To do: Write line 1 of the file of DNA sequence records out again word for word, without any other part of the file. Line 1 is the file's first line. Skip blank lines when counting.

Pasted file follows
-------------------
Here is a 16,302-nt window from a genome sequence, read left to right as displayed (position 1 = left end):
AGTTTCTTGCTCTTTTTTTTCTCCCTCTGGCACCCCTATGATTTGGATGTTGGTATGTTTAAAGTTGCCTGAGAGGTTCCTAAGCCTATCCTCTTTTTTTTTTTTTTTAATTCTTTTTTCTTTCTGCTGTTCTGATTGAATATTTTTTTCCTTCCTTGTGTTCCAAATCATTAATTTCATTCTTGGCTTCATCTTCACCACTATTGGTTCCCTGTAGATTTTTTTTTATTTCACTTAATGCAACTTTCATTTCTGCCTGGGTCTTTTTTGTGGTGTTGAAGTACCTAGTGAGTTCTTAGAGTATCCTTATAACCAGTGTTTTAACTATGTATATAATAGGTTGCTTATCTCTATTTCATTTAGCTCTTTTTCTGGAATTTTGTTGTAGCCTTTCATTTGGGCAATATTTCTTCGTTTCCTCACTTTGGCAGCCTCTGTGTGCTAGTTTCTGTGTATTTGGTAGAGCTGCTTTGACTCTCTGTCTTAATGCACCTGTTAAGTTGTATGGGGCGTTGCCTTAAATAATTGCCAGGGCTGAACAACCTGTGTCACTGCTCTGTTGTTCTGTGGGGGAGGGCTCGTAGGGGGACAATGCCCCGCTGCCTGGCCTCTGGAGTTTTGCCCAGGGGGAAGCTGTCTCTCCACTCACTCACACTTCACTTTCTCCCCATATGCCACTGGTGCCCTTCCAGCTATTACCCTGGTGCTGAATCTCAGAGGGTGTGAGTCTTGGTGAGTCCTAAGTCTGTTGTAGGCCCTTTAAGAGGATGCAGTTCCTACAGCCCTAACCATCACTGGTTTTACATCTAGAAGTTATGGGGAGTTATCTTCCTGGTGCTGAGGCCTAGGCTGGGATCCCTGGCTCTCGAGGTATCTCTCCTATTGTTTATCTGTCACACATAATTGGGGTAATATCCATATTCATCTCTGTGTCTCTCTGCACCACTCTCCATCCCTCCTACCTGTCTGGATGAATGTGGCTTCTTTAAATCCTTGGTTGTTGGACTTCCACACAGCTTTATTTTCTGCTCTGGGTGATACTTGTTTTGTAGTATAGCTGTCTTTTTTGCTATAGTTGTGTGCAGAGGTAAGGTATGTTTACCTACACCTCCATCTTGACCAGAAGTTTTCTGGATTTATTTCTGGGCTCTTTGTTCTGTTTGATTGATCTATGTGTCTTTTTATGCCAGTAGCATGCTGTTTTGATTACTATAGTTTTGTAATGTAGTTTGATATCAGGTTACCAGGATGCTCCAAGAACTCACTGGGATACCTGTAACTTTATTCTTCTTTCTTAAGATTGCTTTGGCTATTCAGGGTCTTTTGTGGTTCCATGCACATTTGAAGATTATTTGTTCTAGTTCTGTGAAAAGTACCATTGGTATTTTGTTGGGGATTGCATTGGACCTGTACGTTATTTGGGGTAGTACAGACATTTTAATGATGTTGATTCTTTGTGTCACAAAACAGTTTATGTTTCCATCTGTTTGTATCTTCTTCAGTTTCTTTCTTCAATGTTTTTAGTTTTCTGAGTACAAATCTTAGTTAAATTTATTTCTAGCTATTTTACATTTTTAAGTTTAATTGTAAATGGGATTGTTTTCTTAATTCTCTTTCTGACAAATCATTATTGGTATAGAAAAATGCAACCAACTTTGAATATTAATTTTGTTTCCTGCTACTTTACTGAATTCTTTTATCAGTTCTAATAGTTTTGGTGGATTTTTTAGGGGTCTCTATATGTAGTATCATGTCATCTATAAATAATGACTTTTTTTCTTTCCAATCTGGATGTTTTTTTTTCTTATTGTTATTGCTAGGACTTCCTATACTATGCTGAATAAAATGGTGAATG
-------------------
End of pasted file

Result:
Here is a 16,302-nt window from a genome sequence, read left to right as displayed (position 1 = left end):